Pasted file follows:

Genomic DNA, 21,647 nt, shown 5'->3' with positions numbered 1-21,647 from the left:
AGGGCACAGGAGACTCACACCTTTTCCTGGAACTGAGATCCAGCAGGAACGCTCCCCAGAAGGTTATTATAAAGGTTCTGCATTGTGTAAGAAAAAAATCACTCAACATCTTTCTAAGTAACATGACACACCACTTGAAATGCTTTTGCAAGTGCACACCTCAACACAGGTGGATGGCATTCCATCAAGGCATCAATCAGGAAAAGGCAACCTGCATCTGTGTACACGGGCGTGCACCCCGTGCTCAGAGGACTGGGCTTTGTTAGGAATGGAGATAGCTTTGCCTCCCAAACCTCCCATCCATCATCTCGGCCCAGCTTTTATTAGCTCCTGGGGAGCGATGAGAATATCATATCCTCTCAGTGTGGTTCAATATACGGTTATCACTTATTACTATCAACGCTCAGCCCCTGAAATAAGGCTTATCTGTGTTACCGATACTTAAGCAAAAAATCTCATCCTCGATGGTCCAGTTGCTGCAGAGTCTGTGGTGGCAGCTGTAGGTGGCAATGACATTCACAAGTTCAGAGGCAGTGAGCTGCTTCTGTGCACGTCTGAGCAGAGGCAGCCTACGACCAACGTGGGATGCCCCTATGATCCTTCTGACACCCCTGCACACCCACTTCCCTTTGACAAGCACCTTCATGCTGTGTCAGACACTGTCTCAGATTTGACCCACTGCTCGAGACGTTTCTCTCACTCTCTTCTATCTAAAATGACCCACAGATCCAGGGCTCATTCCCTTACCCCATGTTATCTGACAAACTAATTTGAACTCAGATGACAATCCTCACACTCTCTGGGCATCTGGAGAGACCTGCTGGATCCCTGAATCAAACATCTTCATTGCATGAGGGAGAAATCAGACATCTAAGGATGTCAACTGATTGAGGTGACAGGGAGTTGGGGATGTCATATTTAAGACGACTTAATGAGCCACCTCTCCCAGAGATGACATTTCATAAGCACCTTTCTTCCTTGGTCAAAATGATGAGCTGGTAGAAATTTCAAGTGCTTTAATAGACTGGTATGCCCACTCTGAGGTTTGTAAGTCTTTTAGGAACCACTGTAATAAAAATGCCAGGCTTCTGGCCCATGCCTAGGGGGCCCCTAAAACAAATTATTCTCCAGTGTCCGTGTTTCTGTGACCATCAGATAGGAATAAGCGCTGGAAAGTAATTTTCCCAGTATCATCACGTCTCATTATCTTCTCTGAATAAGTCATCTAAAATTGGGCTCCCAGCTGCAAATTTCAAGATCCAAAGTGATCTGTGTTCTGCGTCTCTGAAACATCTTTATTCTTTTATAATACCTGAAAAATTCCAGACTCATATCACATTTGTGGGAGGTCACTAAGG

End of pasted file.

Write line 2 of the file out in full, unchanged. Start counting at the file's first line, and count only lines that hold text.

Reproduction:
AGGGCACAGGAGACTCACACCTTTTCCTGGAACTGAGATCCAGCAGGAACGCTCCCCAGAAGGTTATTATAAAGGTTCTGCATTGTGTAAGAAAAAAATCACTCAACATCTTTCTAAGTAACATGACACACCACTTGAAATGCTTTTGCAAGTGCACACCTCAACACAGGTGGATGGCATTCCATCAAGGCATCAATCAGGAAAAGGCAACCTGCATCTGTGTACACGGGCGTGCACCCCGTGCTCAGAGGACTGGGCTTTGTTAGGAATGGAGATAGCTTTGCCTCCCAAACCTCCCATCCATCATCTCGGCCCAGCTTTTATTAGCTCCTGGGGAGCGATGAGAATATCATATCCTCTCAGTGTGGTTCAATATACGGTTATCACTTATTACTATCAACGCTCAGCCCCTGAAATAAGGCTTATCTGTGTTACCGATACTTAAGCAAAAAATCTCATCCTCGATGGTCCAGTTGCTGCAGAGTCTGTGGTGGCAGCTGTAGGTGGCAATGACATTCACAAGTTCAGAGGCAGTGAGCTGCTTCTGTGCACGTCTGAGCAGAGGCAGCCTACGACCAACGTGGGATGCCCCTATGATCCTTCTGACACCCCTGCACACCCACTTCCCTTTGACAAGCACCTTCATGCTGTGTCAGACACTGTCTCAGATTTGACCCACTGCTCGAGACGTTTCTCTCACTCTCTTCTATCTAAAATGACCCACAGATCCAGGGCTCATTCCCTTACCCCATGTTATCTGACAAACTAATTTGAACTCAGATGACAATCCTCACACTCTCTGGGCATCTGGAGAGACCTGCTGGATCCCTGAATCAAACATCTTCATTGCATGAGGGAGAAATCAGACATCTAAGGATGTCAACTGATTGAGGTGACAGGGAGTTGGGGATGTCATATTTAAGACGACTTAATGAGCCACCTCTCCCAGAGATGACATTTCATAAGCACCTTTCTTCCTTGGTCAAAATGATGAGCTGGTAGAAATTTCAAGTGCTTTAATAGACTGGTATGCCCACTCTGAGGTTTGTAAGTCTTTTAGGAACCACTGTAATAAAAATGCCAGGCTTCTGGCCCATGCCTAGGGGGCCCCTAAAACAAATTATTCTCCAGTGTCCGTGTTTCTGTGACCATCAGATAGGAATAAGCGCTGGAAAGTAATTTTCCCAGTATCATCACGTCTCATTATCTTCTCTGAATAAGTCATCTAAAATTGGGCTCCCAGCTGCAAATTTCAAGATCCAAAGTGATCTGTGTTCTGCGTCTCTGAAACATCTTTATTCTTTTATAATACCTGAAAAATTCCAGACTCATATCACATTTGTGGGAGGTCACTAAGG